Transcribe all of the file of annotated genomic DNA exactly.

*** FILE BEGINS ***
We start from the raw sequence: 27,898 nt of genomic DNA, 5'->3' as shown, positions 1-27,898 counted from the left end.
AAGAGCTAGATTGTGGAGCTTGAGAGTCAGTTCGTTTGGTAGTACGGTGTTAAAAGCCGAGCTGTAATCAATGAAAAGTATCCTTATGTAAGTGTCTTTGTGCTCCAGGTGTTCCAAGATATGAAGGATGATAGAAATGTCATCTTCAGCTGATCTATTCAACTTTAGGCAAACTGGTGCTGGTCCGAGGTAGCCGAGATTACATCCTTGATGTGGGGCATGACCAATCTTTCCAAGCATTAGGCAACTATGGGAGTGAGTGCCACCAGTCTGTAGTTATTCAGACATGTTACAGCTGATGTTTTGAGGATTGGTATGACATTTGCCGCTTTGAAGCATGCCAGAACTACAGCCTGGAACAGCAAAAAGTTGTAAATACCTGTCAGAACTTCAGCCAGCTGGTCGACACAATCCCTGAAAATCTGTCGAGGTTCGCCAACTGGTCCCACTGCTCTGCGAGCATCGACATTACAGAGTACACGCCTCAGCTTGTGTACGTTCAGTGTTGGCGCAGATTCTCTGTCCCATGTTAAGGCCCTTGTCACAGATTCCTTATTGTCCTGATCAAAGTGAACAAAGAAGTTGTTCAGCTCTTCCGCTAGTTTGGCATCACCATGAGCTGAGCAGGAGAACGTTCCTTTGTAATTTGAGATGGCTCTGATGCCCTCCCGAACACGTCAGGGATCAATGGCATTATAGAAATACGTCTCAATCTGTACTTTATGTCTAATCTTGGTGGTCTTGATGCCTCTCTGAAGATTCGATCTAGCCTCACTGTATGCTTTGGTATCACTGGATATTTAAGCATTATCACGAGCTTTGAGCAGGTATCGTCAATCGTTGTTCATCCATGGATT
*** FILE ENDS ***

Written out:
We start from the raw sequence: 27,898 nt of genomic DNA, 5'->3' as shown, positions 1-27,898 counted from the left end.
AAGAGCTAGATTGTGGAGCTTGAGAGTCAGTTCGTTTGGTAGTACGGTGTTAAAAGCCGAGCTGTAATCAATGAAAAGTATCCTTATGTAAGTGTCTTTGTGCTCCAGGTGTTCCAAGATATGAAGGATGATAGAAATGTCATCTTCAGCTGATCTATTCAACTTTAGGCAAACTGGTGCTGGTCCGAGGTAGCCGAGATTACATCCTTGATGTGGGGCATGACCAATCTTTCCAAGCATTAGGCAACTATGGGAGTGAGTGCCACCAGTCTGTAGTTATTCAGACATGTTACAGCTGATGTTTTGAGGATTGGTATGACATTTGCCGCTTTGAAGCATGCCAGAACTACAGCCTGGAACAGCAAAAAGTTGTAAATACCTGTCAGAACTTCAGCCAGCTGGTCGACACAATCCCTGAAAATCTGTCGAGGTTCGCCAACTGGTCCCACTGCTCTGCGAGCATCGACATTACAGAGTACACGCCTCAGCTTGTGTACGTTCAGTGTTGGCGCAGATTCTCTGTCCCATGTTAAGGCCCTTGTCACAGATTCCTTATTGTCCTGATCAAAGTGAACAAAGAAGTTGTTCAGCTCTTCCGCTAGTTTGGCATCACCATGAGCTGAGCAGGAGAACGTTCCTTTGTAATTTGAGATGGCTCTGATGCCCTCCCGAACACGTCAGGGATCAATGGCATTATAGAAATACGTCTCAATCTGTACTTTATGTCTAATCTTGGTGGTCTTGATGCCTCTCTGAAGATTCGATCTAGCCTCACTGTATGCTTTGGTATCACTGGATATTTAAGCATTATCACGAGCTTTGAGCAGGTATCGTCAATCGTTGTTCATCCATGGATT